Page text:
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Tax Forms 2009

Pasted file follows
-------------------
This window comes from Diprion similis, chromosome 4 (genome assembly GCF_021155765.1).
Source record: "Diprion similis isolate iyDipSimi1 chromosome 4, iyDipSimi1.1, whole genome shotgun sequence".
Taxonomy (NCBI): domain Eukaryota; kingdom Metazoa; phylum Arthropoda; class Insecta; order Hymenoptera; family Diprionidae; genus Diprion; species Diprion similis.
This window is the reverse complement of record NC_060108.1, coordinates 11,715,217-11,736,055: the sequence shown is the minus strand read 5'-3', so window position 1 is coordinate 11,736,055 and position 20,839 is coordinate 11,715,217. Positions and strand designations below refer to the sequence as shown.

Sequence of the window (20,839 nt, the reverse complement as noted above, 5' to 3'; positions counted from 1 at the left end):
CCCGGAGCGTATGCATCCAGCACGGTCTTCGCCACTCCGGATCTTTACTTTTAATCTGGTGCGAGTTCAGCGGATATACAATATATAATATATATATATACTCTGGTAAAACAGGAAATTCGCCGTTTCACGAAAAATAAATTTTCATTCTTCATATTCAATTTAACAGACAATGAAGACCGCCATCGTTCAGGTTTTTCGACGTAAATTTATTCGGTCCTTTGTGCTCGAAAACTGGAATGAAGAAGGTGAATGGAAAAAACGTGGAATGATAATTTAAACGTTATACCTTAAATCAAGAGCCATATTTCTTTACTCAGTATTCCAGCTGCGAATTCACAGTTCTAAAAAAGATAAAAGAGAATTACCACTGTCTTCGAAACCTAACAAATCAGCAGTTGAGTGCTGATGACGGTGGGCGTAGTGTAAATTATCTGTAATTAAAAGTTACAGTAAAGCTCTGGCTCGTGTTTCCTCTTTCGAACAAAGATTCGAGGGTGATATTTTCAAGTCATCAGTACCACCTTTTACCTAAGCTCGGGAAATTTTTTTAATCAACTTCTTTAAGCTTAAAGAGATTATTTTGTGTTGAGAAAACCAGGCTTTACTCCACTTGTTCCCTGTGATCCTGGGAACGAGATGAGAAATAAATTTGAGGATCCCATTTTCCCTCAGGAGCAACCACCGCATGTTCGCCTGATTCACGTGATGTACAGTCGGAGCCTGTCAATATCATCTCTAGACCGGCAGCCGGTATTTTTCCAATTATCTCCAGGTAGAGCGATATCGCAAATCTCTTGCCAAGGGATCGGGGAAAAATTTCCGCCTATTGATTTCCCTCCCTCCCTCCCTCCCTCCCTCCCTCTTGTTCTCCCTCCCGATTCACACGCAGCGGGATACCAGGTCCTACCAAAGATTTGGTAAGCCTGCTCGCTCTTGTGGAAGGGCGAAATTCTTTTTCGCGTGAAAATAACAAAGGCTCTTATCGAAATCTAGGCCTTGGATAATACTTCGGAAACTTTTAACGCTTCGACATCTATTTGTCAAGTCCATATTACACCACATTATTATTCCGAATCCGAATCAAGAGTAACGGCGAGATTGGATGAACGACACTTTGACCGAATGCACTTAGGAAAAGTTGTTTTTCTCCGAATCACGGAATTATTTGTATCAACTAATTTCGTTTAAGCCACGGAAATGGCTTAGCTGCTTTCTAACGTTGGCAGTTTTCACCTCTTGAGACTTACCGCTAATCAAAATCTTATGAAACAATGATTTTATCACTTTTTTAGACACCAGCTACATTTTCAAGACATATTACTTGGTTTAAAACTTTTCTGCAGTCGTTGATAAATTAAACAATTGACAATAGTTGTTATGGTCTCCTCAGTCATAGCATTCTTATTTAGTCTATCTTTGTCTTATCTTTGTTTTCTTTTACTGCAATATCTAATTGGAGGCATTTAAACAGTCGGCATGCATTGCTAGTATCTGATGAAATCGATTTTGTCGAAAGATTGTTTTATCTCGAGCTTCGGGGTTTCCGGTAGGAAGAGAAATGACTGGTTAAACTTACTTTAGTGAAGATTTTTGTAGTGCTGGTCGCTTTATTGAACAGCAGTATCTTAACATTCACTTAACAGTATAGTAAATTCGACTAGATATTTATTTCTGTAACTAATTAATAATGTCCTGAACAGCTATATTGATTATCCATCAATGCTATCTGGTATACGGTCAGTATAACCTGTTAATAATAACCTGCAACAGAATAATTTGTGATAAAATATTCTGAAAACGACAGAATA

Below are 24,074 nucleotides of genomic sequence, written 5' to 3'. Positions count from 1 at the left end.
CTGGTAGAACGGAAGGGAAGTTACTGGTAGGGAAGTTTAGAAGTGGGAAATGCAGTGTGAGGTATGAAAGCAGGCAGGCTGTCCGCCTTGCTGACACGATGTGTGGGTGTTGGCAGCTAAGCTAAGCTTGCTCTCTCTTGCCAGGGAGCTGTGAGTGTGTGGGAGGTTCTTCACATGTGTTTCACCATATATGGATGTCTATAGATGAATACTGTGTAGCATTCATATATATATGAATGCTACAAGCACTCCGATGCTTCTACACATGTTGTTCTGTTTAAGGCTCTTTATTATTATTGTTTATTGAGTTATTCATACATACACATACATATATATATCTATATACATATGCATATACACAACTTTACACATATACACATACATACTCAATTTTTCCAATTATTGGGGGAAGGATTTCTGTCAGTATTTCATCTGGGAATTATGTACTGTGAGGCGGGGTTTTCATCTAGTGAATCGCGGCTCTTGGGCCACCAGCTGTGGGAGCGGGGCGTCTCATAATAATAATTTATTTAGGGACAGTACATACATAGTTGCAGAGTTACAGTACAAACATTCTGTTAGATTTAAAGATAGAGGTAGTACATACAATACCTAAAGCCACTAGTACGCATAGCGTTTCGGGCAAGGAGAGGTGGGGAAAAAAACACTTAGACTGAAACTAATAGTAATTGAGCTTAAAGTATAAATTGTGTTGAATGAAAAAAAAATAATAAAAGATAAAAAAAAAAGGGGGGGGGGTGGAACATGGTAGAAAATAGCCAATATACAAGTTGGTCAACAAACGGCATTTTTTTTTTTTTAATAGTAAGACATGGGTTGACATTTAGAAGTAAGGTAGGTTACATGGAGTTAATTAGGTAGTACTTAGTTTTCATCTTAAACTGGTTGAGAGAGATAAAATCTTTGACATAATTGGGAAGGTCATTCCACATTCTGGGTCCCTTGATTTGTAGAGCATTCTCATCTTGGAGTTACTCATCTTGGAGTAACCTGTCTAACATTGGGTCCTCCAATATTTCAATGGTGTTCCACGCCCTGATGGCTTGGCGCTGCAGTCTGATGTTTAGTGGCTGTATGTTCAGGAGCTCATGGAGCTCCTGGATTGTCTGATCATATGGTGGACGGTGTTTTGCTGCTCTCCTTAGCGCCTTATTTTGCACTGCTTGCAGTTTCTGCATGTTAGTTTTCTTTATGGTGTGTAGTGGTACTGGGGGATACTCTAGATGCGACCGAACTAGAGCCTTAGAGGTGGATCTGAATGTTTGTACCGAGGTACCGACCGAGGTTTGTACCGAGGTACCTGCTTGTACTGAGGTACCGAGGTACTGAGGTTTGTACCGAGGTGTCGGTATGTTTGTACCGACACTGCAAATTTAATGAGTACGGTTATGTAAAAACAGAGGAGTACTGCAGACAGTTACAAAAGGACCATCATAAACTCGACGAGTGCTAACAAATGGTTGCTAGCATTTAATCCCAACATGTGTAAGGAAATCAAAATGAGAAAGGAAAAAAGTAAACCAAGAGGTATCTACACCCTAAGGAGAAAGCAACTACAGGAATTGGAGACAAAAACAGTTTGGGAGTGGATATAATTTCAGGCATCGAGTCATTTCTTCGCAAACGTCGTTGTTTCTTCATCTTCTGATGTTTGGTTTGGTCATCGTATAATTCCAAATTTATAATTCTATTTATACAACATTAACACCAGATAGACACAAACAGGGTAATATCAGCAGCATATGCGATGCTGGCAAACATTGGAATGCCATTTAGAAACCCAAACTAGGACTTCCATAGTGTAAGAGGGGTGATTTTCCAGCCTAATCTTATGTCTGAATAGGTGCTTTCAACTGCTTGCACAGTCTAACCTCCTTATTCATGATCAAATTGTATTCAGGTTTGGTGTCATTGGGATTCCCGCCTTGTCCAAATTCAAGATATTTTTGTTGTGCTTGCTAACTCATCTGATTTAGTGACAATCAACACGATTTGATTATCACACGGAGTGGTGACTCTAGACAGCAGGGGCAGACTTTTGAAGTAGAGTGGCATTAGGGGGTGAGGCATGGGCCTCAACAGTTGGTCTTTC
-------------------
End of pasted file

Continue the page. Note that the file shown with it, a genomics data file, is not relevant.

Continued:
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Tax Forms 2009